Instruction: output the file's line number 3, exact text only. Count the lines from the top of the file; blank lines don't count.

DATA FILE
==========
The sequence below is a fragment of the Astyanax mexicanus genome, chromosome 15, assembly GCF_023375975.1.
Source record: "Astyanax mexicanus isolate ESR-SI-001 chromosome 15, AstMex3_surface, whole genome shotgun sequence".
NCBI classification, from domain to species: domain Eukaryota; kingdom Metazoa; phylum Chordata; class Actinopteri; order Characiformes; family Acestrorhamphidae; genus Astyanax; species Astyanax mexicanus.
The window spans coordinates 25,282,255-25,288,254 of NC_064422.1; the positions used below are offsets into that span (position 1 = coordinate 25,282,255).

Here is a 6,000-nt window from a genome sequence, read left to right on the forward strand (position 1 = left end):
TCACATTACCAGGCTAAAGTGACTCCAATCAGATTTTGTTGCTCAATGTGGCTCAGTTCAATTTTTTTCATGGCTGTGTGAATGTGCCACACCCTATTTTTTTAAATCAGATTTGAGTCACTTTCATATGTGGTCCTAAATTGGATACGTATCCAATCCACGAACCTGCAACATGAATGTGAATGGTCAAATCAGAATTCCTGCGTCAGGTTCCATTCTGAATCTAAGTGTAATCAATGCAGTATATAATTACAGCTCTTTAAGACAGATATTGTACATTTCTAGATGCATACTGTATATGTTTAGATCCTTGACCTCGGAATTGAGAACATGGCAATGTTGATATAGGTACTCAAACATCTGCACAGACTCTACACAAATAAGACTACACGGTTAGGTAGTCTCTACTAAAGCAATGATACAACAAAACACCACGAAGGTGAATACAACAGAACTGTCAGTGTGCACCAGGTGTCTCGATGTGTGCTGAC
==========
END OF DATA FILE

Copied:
NCBI classification, from domain to species: domain Eukaryota; kingdom Metazoa; phylum Chordata; class Actinopteri; order Characiformes; family Acestrorhamphidae; genus Astyanax; species Astyanax mexicanus.